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Court must make threshold findings as to children's established custodial environment when awarding modification of parenting time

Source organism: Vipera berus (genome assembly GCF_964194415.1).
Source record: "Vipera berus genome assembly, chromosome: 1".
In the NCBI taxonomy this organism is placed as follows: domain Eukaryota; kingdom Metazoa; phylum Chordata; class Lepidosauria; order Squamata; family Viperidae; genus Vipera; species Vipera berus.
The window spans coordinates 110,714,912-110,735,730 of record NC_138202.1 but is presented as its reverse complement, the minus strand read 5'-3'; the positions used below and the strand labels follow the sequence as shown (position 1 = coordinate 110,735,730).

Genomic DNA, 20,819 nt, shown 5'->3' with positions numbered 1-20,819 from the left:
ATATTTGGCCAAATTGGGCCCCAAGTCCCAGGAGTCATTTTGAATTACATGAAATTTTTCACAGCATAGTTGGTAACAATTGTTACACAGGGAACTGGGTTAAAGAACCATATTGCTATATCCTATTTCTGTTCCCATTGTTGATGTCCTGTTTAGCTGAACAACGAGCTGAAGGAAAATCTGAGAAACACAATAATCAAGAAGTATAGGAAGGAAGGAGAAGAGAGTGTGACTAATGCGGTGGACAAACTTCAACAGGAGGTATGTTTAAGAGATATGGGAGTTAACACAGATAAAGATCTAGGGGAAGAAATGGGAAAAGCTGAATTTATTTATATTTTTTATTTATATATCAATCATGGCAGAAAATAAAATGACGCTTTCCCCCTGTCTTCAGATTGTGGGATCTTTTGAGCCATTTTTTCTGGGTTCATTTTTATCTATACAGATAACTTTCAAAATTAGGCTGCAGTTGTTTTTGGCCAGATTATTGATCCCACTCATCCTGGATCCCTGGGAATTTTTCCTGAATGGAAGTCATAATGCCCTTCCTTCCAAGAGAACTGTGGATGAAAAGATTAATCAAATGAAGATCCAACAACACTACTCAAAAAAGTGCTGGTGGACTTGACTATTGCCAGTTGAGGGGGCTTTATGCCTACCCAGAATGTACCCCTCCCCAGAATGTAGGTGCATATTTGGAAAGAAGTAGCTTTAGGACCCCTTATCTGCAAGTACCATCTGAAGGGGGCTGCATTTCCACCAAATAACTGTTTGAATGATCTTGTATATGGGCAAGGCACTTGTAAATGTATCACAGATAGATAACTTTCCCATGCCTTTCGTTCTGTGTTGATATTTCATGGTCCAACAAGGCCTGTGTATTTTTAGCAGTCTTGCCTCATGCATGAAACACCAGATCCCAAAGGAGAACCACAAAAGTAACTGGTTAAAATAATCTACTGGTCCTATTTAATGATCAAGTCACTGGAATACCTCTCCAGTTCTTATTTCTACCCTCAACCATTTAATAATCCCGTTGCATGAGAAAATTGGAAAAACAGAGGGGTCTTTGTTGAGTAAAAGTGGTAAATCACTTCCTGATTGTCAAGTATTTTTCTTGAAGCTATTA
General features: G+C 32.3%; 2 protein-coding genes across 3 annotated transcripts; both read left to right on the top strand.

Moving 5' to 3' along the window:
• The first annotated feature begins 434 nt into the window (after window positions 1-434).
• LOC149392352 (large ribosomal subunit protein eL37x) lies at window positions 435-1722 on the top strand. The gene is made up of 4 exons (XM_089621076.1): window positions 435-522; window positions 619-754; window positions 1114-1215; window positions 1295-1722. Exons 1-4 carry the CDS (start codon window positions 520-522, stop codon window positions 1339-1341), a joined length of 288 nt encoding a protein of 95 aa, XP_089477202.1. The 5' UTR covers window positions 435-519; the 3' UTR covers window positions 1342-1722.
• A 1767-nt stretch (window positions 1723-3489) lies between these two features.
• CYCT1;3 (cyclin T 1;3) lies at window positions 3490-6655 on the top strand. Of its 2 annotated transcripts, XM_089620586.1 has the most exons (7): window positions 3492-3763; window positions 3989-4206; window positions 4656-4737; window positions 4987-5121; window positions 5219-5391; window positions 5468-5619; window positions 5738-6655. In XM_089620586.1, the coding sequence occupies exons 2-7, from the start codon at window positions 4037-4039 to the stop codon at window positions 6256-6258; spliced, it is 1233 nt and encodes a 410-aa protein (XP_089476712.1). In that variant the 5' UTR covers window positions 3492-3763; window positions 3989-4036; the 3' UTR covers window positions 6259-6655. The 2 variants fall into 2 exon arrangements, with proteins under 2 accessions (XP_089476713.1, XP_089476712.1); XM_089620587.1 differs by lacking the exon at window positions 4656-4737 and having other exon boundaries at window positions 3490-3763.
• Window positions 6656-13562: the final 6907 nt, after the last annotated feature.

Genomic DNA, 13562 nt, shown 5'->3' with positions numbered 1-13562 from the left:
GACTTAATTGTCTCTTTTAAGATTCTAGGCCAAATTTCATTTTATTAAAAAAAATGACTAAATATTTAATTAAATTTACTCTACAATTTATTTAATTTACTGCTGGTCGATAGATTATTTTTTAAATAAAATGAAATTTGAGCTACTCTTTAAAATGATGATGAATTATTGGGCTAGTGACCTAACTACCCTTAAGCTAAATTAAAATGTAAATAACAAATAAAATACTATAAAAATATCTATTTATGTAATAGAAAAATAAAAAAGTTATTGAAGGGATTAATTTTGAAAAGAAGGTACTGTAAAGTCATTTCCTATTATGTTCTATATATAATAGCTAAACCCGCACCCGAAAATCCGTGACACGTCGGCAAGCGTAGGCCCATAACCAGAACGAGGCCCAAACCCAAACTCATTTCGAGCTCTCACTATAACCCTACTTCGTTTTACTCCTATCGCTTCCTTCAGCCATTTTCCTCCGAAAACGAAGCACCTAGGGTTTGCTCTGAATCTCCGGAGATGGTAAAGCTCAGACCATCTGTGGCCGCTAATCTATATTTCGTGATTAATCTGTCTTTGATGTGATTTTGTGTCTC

The court concluded that the trial court did not make threshold findings as to the children's ECE and the impact of the new parenting-time schedule, and while it stated grounds warranting modification, it "failed to connect those findings to a proper-cause or best-interest analysis." Thus, the court remanded the case to the trial court to conduct a continued hearing (based on up-to-date information) on the plaintiff-mother's request to modify the 50/50 parenting-time schedule and reduce the defendant-father's time with their children. In granting plaintiff's request, the trial court made no finding as to the children's ECE. Given that the parties shared equal parenting time before the modification motion, it was "likely that the children looked to both parents 'for guidance, discipline, the necessities of life, and parental comfort.'" However, the trial court must make this determination on remand. It also made no determination as to the impact of the parenting-time change on the children's ECE. While it was obvious the amount of time defendant spent with the children was reduced, the overall impact was "not as black-and-white on the record." The court noted that the "proper evidentiary standard hangs on this determination." If there is no change in the ECE, plaintiff "bears a much lower burden of proof" as to the children's best interests. On remand, the trial court "must address the effect of the chosen parenting-time modification" on the children's ECE and instruct the parties as to their burdens. The court concluded that the trial court "did cite grounds that could support proper cause to effectuate a change." On remand, it "should affirmatively state the applicable standard of review and place its factual conclusions into the appropriate legal context." The trial court stated "certain circumstances that would be relevant to a best-interests analysis and found these 'warranted' a parenting-time modification." It cited "the daughter's anxiety and need for counseling, 'the inconvenience and burden of the children of going back and forth'" too much, and "evidence that defendant's drinking may put the children at risk." However, it "failed to tie this information to any of the best-interest factors of either MCL 722.27a or MCL 722.23." The court noted that in completing its best interests analysis on remand, the trial court should "carefully consider" defendant's claim that a substance abuse assessment professional "found no evidence of alcoholism" in his report, noting that there was "no evidence that defendant ever became intoxicated in the children's presence."

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